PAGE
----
Yar'Adua, Okah meet over MEND's threat

2009-10-19
THE GUARDIAN NEWSPAPER - Onajomo Orere


Yar'Adua, Okah meet over MEND's threat
By Onajomo Orere

PRESIDENT Umaru Musa Yar'Adua and Henry Okah, the leader of Movement for the Emancipation of the Niger Delta (MEND), were set to meet last night in Aso Rock, Abuja ostensibly to save the nation another round of attacks by militants as threatened by the insurgent group.

Okah was reportedly contacted by the government, through an intermediary, believed to be a newspaper publisher, at the weekend.

The intermediary promptly contacted Okah's lawyer, Femi Falana, who in turn got in touch with the MEND chief in South Africa.

By the arrangement, to be kept as secret as possible, Okah was asked to fly from South Africa to Ghana and wait for a plane to pick him to Abuja for the meeting. While he agreed to this, he was said to have insisted that his lawyer must attend.

Okah was believed to have flown to Lagos from South Africa en route Ghana yesterday and by press time last night, the intermediary had flown to Ghana to bring Okah to Abuja while Falana flew to the federal capital from Lagos to link up with the party.

It was being speculated last night that Yar'Adua was not comfortable with the advice of his men that a renewed military showdown with MEND or other militants would be the best solution to the new threats.

The Federal Government has actually been arming the JTF to be able to curtail any new threats in the difficult creeks of the Niger Delta where militancy had resulted in the country's oil production cut by over 1.3 million barrels a day.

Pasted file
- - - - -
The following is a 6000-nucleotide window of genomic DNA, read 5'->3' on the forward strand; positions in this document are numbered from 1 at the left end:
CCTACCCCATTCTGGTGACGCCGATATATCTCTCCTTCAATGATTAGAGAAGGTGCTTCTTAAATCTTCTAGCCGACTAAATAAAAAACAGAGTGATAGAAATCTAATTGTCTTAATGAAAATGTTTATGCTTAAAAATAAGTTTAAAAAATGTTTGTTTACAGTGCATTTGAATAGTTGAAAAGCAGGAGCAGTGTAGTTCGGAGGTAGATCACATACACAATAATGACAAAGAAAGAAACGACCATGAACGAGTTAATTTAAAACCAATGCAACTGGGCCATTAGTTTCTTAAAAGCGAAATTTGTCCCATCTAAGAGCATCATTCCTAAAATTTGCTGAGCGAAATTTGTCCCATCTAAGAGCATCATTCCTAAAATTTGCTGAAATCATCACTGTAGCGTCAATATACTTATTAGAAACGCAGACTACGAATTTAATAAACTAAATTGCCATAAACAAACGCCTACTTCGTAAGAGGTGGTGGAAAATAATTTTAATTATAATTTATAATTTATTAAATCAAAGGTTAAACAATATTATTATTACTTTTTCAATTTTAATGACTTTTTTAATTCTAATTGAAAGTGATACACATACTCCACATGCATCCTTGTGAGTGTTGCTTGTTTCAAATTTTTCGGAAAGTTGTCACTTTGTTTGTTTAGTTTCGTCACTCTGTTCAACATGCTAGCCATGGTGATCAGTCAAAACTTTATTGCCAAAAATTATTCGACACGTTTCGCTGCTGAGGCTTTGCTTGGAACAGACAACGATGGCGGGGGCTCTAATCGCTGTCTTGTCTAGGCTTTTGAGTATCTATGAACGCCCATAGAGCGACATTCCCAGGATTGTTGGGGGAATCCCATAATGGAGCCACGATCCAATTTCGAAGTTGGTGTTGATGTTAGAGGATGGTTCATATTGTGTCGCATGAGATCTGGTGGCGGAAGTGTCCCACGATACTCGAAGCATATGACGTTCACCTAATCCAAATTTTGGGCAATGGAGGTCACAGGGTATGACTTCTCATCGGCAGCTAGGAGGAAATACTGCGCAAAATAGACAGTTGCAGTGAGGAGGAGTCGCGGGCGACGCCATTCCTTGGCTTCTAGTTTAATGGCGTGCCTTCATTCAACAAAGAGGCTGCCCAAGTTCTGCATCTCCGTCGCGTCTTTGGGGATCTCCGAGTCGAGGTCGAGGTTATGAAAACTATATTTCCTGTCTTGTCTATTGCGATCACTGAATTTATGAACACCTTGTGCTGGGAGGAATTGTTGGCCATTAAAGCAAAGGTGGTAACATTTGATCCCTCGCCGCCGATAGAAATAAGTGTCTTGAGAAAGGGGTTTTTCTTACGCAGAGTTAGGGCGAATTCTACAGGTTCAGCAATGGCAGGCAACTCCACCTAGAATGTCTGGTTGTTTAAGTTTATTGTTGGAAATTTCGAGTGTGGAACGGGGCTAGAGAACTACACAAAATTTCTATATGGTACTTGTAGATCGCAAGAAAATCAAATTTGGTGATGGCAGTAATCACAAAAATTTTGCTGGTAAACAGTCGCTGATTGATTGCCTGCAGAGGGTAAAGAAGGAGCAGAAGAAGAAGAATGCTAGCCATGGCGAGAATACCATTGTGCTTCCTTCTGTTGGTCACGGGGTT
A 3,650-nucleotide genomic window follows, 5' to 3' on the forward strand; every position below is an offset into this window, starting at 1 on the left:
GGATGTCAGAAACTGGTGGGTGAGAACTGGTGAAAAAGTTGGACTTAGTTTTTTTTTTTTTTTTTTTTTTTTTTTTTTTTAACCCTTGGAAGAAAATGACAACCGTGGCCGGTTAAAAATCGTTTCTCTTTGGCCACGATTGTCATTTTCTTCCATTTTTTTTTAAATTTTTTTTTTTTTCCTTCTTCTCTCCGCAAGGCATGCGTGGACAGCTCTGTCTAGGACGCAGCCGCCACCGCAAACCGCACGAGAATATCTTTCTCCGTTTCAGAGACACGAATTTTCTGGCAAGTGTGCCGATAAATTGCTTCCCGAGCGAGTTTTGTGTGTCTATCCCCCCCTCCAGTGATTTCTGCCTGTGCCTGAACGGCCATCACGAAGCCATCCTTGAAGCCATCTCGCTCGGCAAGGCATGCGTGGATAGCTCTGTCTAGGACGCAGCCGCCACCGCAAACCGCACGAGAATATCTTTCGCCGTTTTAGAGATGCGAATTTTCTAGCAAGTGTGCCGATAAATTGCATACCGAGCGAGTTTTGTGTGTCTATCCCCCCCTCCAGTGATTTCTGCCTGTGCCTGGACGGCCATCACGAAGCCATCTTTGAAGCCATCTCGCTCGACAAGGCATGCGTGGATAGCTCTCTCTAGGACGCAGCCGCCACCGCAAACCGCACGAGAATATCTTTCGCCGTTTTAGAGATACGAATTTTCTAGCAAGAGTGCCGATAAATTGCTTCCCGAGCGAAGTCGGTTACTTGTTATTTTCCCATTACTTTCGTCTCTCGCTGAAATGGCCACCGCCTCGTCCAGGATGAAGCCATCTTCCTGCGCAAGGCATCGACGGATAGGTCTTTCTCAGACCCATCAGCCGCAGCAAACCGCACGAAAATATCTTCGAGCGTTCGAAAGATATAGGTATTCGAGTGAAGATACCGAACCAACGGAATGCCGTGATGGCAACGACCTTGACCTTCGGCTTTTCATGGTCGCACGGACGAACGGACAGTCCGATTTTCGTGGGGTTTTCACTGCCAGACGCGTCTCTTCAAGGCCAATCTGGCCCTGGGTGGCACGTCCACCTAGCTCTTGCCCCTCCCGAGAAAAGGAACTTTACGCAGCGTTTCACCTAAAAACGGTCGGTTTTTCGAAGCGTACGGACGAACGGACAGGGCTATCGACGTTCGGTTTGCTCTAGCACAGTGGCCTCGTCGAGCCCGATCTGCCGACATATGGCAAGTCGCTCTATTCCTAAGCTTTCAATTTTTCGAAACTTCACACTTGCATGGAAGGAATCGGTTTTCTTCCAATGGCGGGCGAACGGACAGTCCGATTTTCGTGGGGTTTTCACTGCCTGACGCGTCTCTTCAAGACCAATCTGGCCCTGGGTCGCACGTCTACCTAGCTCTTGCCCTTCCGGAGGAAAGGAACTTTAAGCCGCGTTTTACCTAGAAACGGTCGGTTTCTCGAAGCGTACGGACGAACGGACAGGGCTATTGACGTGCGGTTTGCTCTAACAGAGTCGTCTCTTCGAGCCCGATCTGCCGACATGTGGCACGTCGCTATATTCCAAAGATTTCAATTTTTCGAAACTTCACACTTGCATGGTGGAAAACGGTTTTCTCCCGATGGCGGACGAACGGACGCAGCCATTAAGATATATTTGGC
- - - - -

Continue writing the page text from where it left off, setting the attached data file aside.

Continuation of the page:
The Federal Government has also been unwilling to negotiate with a five-man Aaron Team which MEND named on September 29 to take up its negotiation with the government.

The Aaron Team is made up of Vice Admiral Okhai Mike Akhigbe (rtd), Maj.-Gen. Luke Kakadu Aprezi (rtd), Prof.

Sabella Ogbobode Abidde and Prof. Wole Soyinka (observer). Madam Annkio Briggs was to be the liaison between the group and the Team.

MEND had said that the eminent members had "volunteered their time in a bid to bring a just and lasting peace to the Niger Delta".

The Minister of Defence and Coordinator of the government's Amnesty programme, Maj.-Gen. Godwin Abbe (rtd), had rejected negotiating with the group.

Unlike other militants' leaders, Okah did not meet with President Yar'Adua even after his release from prosecution. He told The Guardian after his release that he had not bothered about a visit to the President then because "I believe I owe my freedom to the men in the creeks and that is the only place I have gone."

He had said during the visit to The Guardian that he had his doubts about the amnesty programme's success and that freedom fighters would return to the creeks: Except the government began a proper implementation of the Ledum Mitee Committee report and in good faith too. According to him, the arms and ammunition that the repentant militants were surrendering were just a fraction of the quantum of weapons in the region.

In all, over 8,000 militants surrendered their weapons, buoying the confidence of the amnesty programme implementers who hailed the scheme as a huge success.

MEND had warned that beginning from midnight of Friday, it would resume attacking oil firms and the military. The dreaded militant group had unilaterally suspended its attacks after Okah who was undergoing treason trial in Jos, Plateau State, was released and all charges against him dropped by government in the spirit of the amnesty which ended on October 4. But MEND and Okah had derided the amnesty programme, saying that it did not address the root issues of the struggle.

The fresh attacks threat issued by MEND were scoffed at by Abbe, particularly the JTF, which dismissed it as grandstanding and repentant military commanders of the MEND who waved it off as empty threats.





 

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